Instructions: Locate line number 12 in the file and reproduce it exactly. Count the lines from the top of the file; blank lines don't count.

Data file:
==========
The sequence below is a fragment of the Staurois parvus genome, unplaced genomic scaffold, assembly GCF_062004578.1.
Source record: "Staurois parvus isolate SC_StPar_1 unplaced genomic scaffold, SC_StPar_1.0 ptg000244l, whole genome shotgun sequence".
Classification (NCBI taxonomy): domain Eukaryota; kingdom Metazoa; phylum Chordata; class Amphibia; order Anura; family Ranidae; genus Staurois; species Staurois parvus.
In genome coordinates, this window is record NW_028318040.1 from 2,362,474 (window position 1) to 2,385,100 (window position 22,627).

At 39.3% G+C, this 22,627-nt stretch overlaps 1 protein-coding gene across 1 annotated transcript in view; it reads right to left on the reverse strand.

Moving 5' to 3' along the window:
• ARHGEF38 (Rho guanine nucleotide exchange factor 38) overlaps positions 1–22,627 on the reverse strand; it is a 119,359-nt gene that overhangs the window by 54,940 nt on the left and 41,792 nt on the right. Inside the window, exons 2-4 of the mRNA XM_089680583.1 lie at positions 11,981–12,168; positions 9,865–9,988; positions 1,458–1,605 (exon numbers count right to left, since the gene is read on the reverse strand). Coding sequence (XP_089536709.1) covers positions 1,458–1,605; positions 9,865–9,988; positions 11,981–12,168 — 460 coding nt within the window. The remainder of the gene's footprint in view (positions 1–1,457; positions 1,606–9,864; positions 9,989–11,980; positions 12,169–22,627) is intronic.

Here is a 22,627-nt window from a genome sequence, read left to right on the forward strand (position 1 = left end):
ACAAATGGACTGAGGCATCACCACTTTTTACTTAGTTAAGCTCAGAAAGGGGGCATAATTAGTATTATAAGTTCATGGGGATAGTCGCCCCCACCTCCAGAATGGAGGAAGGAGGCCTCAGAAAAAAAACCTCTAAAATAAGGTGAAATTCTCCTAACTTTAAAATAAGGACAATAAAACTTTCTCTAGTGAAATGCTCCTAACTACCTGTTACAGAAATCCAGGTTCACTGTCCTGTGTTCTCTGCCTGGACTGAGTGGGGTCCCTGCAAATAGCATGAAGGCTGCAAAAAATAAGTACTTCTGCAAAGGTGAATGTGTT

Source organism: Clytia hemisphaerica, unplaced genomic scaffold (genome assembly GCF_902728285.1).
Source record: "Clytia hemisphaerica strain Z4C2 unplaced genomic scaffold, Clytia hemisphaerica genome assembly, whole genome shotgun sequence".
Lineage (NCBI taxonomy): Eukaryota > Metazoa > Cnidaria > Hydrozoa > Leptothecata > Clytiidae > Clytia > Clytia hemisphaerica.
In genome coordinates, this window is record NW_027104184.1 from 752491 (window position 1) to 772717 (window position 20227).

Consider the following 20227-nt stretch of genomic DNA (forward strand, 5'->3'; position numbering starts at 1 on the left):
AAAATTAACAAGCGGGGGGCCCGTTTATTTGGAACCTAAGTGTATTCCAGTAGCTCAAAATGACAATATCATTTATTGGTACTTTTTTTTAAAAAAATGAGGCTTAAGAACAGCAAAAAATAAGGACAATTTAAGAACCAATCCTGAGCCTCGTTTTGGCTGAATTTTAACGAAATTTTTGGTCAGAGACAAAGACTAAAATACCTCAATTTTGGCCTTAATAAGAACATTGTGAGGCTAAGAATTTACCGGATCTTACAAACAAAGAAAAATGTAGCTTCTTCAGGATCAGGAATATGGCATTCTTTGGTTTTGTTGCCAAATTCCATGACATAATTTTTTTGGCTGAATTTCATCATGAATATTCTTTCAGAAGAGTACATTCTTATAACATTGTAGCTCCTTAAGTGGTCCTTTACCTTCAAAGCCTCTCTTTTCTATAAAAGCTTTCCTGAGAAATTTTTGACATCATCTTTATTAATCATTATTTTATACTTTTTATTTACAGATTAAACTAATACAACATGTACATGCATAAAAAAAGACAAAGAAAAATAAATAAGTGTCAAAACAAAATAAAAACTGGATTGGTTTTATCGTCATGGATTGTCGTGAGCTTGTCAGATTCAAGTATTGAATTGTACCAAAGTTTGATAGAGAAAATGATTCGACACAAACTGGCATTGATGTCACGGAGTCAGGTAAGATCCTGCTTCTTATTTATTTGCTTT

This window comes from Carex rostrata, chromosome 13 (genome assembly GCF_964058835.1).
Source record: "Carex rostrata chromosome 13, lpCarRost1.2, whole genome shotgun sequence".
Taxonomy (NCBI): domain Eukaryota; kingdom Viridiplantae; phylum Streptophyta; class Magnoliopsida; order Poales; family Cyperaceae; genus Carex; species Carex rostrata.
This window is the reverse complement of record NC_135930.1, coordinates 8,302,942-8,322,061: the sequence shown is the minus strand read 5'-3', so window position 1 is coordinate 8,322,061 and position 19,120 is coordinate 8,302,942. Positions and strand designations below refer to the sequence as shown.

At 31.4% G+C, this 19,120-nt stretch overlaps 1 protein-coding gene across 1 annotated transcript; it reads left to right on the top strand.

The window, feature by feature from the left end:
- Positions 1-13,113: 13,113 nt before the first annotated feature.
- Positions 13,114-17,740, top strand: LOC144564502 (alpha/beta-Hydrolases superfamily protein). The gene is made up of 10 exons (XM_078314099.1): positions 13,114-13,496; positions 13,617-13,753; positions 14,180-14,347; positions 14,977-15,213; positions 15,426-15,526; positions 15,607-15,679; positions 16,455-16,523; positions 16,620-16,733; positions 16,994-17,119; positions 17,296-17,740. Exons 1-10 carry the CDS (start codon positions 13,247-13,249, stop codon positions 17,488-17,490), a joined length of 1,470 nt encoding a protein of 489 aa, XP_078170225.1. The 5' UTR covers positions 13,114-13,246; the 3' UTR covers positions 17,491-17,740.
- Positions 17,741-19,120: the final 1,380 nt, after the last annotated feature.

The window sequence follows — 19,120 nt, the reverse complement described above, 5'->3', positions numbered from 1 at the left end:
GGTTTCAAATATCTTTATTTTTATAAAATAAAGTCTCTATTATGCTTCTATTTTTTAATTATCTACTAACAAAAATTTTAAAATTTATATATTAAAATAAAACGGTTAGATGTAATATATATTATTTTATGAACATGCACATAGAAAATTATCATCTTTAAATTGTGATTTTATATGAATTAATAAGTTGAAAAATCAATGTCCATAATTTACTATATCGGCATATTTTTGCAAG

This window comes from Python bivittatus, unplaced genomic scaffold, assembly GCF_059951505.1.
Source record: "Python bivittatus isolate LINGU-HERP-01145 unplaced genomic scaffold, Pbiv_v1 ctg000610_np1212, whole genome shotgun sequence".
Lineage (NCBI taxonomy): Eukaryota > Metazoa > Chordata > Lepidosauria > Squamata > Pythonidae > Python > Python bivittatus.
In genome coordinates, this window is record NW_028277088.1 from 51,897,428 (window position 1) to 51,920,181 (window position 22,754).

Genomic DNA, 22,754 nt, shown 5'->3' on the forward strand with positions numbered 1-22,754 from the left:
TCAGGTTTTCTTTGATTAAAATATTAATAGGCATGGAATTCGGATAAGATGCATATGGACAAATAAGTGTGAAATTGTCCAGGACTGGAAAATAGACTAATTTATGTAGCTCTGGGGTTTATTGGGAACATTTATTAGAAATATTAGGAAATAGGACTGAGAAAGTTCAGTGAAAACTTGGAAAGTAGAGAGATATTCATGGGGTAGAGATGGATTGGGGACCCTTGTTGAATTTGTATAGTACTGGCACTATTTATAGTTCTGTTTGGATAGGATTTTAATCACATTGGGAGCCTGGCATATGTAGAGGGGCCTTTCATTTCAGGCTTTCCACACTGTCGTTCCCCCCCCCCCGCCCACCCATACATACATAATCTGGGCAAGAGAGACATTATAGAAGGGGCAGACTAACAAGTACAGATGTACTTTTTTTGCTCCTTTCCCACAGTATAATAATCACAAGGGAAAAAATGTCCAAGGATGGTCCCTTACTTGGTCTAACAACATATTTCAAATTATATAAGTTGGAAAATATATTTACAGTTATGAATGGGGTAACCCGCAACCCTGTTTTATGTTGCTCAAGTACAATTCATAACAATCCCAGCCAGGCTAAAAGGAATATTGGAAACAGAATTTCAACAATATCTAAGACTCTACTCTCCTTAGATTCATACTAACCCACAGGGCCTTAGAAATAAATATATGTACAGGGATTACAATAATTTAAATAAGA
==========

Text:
Lineage (NCBI taxonomy): Eukaryota > Metazoa > Cnidaria > Hydrozoa > Leptothecata > Clytiidae > Clytia > Clytia hemisphaerica.